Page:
Maximum Legal Weight Allowed
2 Axle Vehicle
Tridem (Three Axle)
Quadrem (Four Axle)
Quint (Five Axle)
- A vehicle equipped with 3 axles, having each of the 3 axles equipped with 2 hubs, with a power brake on each hub, shall not exceed a total gross weight of 65,000 pounds; provided, however, that it shall also be lawful to operate such a vehicle to and from any construction site in this State when the total gross weight does not exceed 70,000 pounds; and it shall also be lawful to operate such a vehicle containing agricultural products when the gross weight, including vehicle and load does not exceed 70,000 pounds; provided further that an annual fee of $100 per vehicle be levied for the use of this extra weight capacity.
- Axles are measured horizontally between their center lines and must bear weight upon the pavement.
- A live haul poultry track travelling less than 150 miles from the farm to the plant having a total of 5 or more axles may have a gross weight not to exceed 90,000 pounds. The axles must be spaced a minimum of 96 inches apart.
- Vehicles registered as farm trucks or controlled or operated by a farmer and while used in the operation of a farm are only subject to the listed requirements cited under Farm Operations. Any farm loaded track or farm vehicle carrying harvested products or livestock may additionally exceed the listed maximum weights by 3 percent.
- Any vehicle that uses auxiliary power or an idle reduction technology unit on order to promote reduction of fuel use and emissions because of engine idling may be allowed up to an additional 400 pounds total in gross, axle, tandem, or bridge formula weight limits.
- Federal Bridge Formula (Maximum Gross Weights For The Interstate System) applies to any axle group spaced more than 8ft at their extreme.
The maximum legal axle weights on all roads except the interstate are:
- SINGLE AXLE 22,400 pounds,
- SINGLE UNIT VEHICLES: TANDEM AXLE GROUP 40,000 POUNDS, 2 AXLE VEHICLE 40,000 POUNDS MAXIMUM, 3 AXLE VEHICLE 65,000 POUNDS MAXIMUM, 4 AXLE VEHICLE 73,280 POUNDS MAXIMUM, any 2 consecutive axles spaced between 96 inches and not less than 40 inches apart: 40,000 POUNDS, any 2 consecutive axles spaced less than 40 inches apart: 20,000 POUNDS, any 3 consecutive axles spaced between 144 inches and not less than 60 inches apart: 60,000 POUNDS.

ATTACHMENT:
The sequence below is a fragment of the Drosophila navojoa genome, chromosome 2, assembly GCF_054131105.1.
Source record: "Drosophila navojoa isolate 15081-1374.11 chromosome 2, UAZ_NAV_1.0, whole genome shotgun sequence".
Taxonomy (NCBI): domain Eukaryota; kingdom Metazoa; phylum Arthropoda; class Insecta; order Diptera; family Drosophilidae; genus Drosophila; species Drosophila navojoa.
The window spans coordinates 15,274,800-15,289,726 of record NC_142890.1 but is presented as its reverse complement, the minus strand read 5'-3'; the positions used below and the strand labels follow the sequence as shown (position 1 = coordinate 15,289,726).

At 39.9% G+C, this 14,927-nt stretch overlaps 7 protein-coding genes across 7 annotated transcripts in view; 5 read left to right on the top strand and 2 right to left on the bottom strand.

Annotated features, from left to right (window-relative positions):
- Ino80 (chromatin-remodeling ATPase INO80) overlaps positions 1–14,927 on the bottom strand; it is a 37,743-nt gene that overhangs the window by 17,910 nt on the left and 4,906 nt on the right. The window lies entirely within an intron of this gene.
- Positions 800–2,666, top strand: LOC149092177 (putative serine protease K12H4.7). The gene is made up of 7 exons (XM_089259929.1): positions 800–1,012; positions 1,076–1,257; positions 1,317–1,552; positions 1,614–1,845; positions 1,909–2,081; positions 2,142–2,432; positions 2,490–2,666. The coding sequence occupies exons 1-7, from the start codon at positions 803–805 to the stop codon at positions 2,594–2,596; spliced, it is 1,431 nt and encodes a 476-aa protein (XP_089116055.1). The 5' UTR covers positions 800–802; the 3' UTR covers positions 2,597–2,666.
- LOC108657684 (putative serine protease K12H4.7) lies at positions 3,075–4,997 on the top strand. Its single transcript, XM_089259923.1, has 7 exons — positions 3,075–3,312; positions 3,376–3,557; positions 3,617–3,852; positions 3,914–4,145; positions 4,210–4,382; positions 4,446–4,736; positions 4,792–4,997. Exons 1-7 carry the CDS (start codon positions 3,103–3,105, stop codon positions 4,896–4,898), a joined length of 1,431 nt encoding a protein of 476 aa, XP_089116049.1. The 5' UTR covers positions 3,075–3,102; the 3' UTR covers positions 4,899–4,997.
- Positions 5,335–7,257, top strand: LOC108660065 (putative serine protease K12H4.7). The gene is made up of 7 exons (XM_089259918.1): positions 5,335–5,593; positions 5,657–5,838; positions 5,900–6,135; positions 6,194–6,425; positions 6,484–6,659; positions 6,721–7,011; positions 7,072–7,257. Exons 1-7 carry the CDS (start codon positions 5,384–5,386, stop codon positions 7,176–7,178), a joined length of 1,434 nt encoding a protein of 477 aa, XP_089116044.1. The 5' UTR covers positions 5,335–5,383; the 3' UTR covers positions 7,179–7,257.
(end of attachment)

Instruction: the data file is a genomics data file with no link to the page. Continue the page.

- COMBINATION VEHICLES: 3 AXLE VEHICLE 60,000 POUNDS, 4 AXLE VEHICLE 70,000 POUNDS, 5 AXLE VEHICLE 80,000 POUNDS, any 2 consecutive axles spaced between 96 inches and not less than 40 inches apart: 36,000 POUNDS, any 2 consecutive axles spaced less than 40 inches apart: 20,000 POUNDS MAXIMUM.
- FARM OPERATIONS: SINGLE AXLE 22,400 POUNDS, COUPLED AXLES spaced less than 48 inches apart: 20,000 POUNDS, COUPLED AXLES spaced more than 48 inches apart: 40,000 POUNDS.
A permit is required if the Gross Vehicle Weight (GVW) exceeds the limits imposed by statute (mentioned above). Vehicles that do not exceed Gross Vehicle Weight but do exceed individual axle weight(s) will require a permit. Delaware Department of Transport (DelDOT) Bridge Management Section and Materials Research Section will automatically review permits with an individual axle weight at or greater than 25,000 pounds. Analysis may occur at a lower weight on a case-by-case basis. The permittee is responsible to effectively distribute a load or reduce the overall weight below this axle limit, as necessary, to lessen the higher live load forces overstressing state structures.
- Farm tractors and other implements of husbandry, which are being temporarily operated, moved or transported upon State maintained highways except Interstate and U.S. Routes are not required to obtain a hauling permit. A permit is not required on the Interstate and U.S. Routes when the equipment is being used by farmers engaged in their agricultural related practices. Farm tractors and other implements of husbandry being moved or transported by a manufacturer, dealer, business or commercial transport company would not be considered transported by a farmer engaged in their agricultural related practices, therefore, a hauling permit is required.
- A permit is not required for any vehicle, including special construction equipment, crossing or entering upon State maintained highways while engaged in construction or maintenance operations, provided such moves are made within the limits of a Federal, State, County, or Municipal Contract.
- A permit is not required for federally defined Surface Transportation Assistance Act (STAA) vehicles on the defined STAA routes. The Federal Register, Volume 55, Number 83, dated Monday, April 30, 1990, page 17952, lists the following roads, as well as the Interstates 95, 495 and 295, as the designated STAA routes in Delaware:
U.S. Route 13, from the Maryland State Line, to the I-495 South Interchange in Wilmington.
U.S. Route 40, from the Maryland State Line, to I-295, U.S. Route 13, in Wilmington.
U.S. Route 113, from the Maryland State Line, to U.S. Route 13, in Dover.
U.S. Route 301, from the Maryland State Line, to U.S. Route 40, in Glasgow.
Separately, Delaware has designated U.S. Route 202, from U.S. Route 13, to the Pennsylvania State Line; and State Route 1, from I-95, to U.S. 113, in Dover as routes open to STAA vehicles.
- A permit is not required for any government (Federal, state or local) owned vehicles, including the load thereon, that are loaded with salt, sand, chemicals or a combination thereof, with or without a plow or blade attached in front and/or sides and being used for the purpose of spreading the material on highways that are or may become snow covered, slick or icy. This exemption also applies to any private entity under contract with a Delaware governmental body performing snow and ice removal operations.
Source of information: http://regulations.delaware.gov/register/january2018/final/21%20DE%20Reg%20585%2001-01-18.htm
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